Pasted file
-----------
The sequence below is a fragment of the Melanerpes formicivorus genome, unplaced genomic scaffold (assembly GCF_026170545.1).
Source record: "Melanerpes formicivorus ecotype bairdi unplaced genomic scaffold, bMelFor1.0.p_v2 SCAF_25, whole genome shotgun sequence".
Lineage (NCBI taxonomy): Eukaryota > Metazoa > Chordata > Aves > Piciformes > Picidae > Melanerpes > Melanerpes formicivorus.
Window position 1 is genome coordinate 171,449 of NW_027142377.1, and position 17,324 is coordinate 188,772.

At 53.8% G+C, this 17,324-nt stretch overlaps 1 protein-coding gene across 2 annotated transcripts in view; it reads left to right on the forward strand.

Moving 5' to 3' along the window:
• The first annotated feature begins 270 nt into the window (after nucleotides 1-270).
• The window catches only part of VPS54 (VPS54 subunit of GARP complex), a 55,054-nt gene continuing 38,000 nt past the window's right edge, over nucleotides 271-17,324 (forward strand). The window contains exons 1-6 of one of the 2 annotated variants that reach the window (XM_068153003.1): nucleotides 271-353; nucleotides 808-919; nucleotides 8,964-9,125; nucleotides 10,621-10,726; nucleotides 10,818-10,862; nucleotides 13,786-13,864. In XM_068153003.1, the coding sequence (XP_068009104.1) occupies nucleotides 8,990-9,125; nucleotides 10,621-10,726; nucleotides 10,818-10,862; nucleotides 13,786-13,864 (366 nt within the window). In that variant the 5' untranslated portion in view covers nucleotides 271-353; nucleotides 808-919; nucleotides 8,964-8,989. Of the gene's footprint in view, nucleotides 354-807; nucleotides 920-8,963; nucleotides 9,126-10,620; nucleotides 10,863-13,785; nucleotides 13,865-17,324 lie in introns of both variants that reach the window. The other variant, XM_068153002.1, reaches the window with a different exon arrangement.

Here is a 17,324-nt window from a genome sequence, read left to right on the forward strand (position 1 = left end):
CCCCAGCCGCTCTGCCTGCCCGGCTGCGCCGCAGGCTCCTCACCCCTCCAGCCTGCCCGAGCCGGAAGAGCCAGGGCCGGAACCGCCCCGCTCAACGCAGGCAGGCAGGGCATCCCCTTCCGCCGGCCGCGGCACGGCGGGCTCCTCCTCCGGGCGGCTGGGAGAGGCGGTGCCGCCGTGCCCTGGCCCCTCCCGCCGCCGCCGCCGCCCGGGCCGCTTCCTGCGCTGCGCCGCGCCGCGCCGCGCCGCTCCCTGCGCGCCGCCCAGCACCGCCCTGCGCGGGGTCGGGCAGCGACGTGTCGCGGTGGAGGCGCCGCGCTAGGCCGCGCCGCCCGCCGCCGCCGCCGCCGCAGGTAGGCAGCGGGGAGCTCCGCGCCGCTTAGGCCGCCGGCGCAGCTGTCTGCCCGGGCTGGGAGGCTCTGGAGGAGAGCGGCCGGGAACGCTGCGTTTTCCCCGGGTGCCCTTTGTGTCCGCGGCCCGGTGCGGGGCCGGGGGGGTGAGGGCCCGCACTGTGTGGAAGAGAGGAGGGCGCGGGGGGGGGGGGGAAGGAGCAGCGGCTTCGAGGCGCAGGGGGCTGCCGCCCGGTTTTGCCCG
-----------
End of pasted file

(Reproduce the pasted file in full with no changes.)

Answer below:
The sequence below is a fragment of the Melanerpes formicivorus genome, unplaced genomic scaffold (assembly GCF_026170545.1).
Source record: "Melanerpes formicivorus ecotype bairdi unplaced genomic scaffold, bMelFor1.0.p_v2 SCAF_25, whole genome shotgun sequence".
Lineage (NCBI taxonomy): Eukaryota > Metazoa > Chordata > Aves > Piciformes > Picidae > Melanerpes > Melanerpes formicivorus.
Window position 1 is genome coordinate 171,449 of NW_027142377.1, and position 17,324 is coordinate 188,772.

At 53.8% G+C, this 17,324-nt stretch overlaps 1 protein-coding gene across 2 annotated transcripts in view; it reads left to right on the forward strand.

Moving 5' to 3' along the window:
• The first annotated feature begins 270 nt into the window (after nucleotides 1-270).
• The window catches only part of VPS54 (VPS54 subunit of GARP complex), a 55,054-nt gene continuing 38,000 nt past the window's right edge, over nucleotides 271-17,324 (forward strand). The window contains exons 1-6 of one of the 2 annotated variants that reach the window (XM_068153003.1): nucleotides 271-353; nucleotides 808-919; nucleotides 8,964-9,125; nucleotides 10,621-10,726; nucleotides 10,818-10,862; nucleotides 13,786-13,864. In XM_068153003.1, the coding sequence (XP_068009104.1) occupies nucleotides 8,990-9,125; nucleotides 10,621-10,726; nucleotides 10,818-10,862; nucleotides 13,786-13,864 (366 nt within the window). In that variant the 5' untranslated portion in view covers nucleotides 271-353; nucleotides 808-919; nucleotides 8,964-8,989. Of the gene's footprint in view, nucleotides 354-807; nucleotides 920-8,963; nucleotides 9,126-10,620; nucleotides 10,863-13,785; nucleotides 13,865-17,324 lie in introns of both variants that reach the window. The other variant, XM_068153002.1, reaches the window with a different exon arrangement.

Here is a 17,324-nt window from a genome sequence, read left to right on the forward strand (position 1 = left end):
CCCCAGCCGCTCTGCCTGCCCGGCTGCGCCGCAGGCTCCTCACCCCTCCAGCCTGCCCGAGCCGGAAGAGCCAGGGCCGGAACCGCCCCGCTCAACGCAGGCAGGCAGGGCATCCCCTTCCGCCGGCCGCGGCACGGCGGGCTCCTCCTCCGGGCGGCTGGGAGAGGCGGTGCCGCCGTGCCCTGGCCCCTCCCGCCGCCGCCGCCGCCCGGGCCGCTTCCTGCGCTGCGCCGCGCCGCGCCGCGCCGCTCCCTGCGCGCCGCCCAGCACCGCCCTGCGCGGGGTCGGGCAGCGACGTGTCGCGGTGGAGGCGCCGCGCTAGGCCGCGCCGCCCGCCGCCGCCGCCGCCGCAGGTAGGCAGCGGGGAGCTCCGCGCCGCTTAGGCCGCCGGCGCAGCTGTCTGCCCGGGCTGGGAGGCTCTGGAGGAGAGCGGCCGGGAACGCTGCGTTTTCCCCGGGTGCCCTTTGTGTCCGCGGCCCGGTGCGGGGCCGGGGGGGTGAGGGCCCGCACTGTGTGGAAGAGAGGAGGGCGCGGGGGGGGGGGGGAAGGAGCAGCGGCTTCGAGGCGCAGGGGGCTGCCGCCCGGTTTTGCCCG